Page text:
The tax plan by GOP presidential hopeful Newt Gingrich would provide big tax breaks to the rich and blow a huge hole in the federal budget deficit, according to an independent study released Monday.
The analysis by the Tax Policy Center says households making more than $1 million a year would see their taxes drop by an average of 62 percent. Overall, federal tax revenues would drop by an estimated $850 billion in 2015, a figure that would dramatically worsen the budget deficit unless it is offset by unprecedented spending cuts, the study said.
"The revenue losses are enormous," said Roberton Williams, a senior fellow at the Tax Policy Center.
Gingrich proposes an optional 15 percent flat tax on income. Under the plan, taxpayers could stay in the current system, which has a top tax rate of 35 percent on taxable income above $379,150, or switch to the new 15 percent tax. The new tax would apply to income at all levels, but there would be a variety of tax deductions and credits.
Gingrich would eliminate taxes on capital gains, dividends and interest, and reduce the corporate income tax rate from 35 percent to 12.5 percent. The plan would provide a personal deduction of $12,000 for every American, while maintaining the $1,000 per-child tax credit and the Earned Income Tax Credit, which benefits low-income people. Deductions for mortgage interest and charitable donations would also be maintained.
Gingrich campaign spokesman R.C. Hammond disputed the projections on the budget deficit, saying the study doesn't account for the economic and job growth that such a tax system would generate.
The campaign's website says a new flat tax would make it easy for families to file their returns while eliminating taxes that discourage investment.
"An optional flat tax reform will be simple: Tax returns can be done on one sheet of paper," the website says. "Subtract from income a standard deduction and deductions for charity and home ownership, multiply the result by the fixed, single rate of taxation of at most 15 percent, and the process is over."
The analysis comes as the former House speaker has surged to the top of the polls in the race for the Republican nomination for president. Several other candidates have offered variations of the flat tax, including Texas Gov. Rick Perry. Gingrich's chief rival, former Massachusetts Gov. Mitt Romney, has proposed changes to the tax system that are less sweeping.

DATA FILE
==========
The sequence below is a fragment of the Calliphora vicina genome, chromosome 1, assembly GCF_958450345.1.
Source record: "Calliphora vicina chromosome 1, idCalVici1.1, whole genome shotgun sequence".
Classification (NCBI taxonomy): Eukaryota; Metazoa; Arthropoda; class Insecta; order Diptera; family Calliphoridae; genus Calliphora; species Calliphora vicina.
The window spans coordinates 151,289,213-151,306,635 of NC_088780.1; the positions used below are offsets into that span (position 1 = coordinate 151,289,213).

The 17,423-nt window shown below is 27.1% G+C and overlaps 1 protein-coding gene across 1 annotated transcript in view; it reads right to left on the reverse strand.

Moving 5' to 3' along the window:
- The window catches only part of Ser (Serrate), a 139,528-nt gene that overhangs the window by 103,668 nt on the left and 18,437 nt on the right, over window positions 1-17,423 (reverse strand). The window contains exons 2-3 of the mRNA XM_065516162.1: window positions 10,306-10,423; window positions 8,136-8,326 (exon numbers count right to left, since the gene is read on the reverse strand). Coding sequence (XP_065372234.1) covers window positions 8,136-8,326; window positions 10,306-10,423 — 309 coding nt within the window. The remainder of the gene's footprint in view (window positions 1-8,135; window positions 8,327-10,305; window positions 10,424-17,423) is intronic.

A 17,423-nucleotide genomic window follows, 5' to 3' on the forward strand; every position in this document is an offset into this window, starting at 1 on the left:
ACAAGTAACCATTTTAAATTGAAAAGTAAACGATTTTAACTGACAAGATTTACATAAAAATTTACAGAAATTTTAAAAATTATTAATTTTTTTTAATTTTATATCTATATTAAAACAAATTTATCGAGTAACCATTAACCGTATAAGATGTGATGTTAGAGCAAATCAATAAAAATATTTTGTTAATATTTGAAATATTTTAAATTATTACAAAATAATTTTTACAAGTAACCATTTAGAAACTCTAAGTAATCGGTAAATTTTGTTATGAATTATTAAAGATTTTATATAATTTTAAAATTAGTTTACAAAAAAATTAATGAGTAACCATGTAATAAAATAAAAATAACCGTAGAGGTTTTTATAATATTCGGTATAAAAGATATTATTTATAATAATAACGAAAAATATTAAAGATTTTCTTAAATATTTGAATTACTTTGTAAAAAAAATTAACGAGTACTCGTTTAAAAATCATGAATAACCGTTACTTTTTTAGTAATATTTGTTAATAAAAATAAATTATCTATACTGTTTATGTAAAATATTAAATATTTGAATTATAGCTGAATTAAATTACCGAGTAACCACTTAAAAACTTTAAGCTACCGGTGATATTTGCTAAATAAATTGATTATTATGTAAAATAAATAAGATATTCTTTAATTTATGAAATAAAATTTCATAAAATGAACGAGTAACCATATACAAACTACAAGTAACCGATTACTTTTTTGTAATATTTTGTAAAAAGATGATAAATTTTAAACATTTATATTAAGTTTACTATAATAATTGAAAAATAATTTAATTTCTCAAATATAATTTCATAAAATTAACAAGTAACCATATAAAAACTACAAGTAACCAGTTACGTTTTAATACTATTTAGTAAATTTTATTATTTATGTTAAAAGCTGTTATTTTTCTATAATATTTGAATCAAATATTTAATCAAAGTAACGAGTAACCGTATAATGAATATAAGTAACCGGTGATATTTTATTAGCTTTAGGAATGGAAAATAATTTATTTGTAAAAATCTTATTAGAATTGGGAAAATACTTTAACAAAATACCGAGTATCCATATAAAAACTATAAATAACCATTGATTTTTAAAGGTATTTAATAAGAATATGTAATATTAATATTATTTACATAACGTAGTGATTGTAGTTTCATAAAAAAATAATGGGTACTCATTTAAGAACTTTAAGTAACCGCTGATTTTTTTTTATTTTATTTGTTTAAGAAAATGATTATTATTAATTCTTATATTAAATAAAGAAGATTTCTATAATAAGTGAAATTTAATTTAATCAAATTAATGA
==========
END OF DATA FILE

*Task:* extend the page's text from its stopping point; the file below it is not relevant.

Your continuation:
Gingrich's plan, however, would make it even more difficult for Congress to reduce the federal budget deficit, which was $1.3 trillion in the budget year that ended in September, according to the study. The issue consumed Capitol Hill for several months in the summer and fall, leading to a deficit reduction plan that both Democrats and Republicans dislike.
No one would get a tax increase under Gingrich's plan because households could stay in the current system or switch to the new one, Williams said. Many lower- and middle-income families would probably stay in the current system because they would save money compared to Gingrich's flat tax, he said.
But for the wealthy, lowering the top tax rate and eliminating taxes on investments would provide a huge windfall, according to the study.
For example, a household making between $40,000 and $50,000 would get an average tax cut of 12.1 percent, while a family making between $200,000 and $500,000 would get a tax cut of 27.3 percent, according to the study.
Households making more than $1 million would see their federal income taxes reduced by an average of $607,000 the study said.
The Tax Policy Center compared taxes on U.S. households under current tax policy, with those imposed under the Gingrich plan. In using current tax policy, the analysis assumes that tax cuts enacted under President George W. Bush -- and extended through 2012 by Obama -- would be extended.
The Tax Policy Center is a research group formed by two Washington think tanks: the Urban Institute and the Brookings Institution. Its researchers regularly testify before Congress on tax policy and its analyses during the 2008 presidential campaign were widely circulated.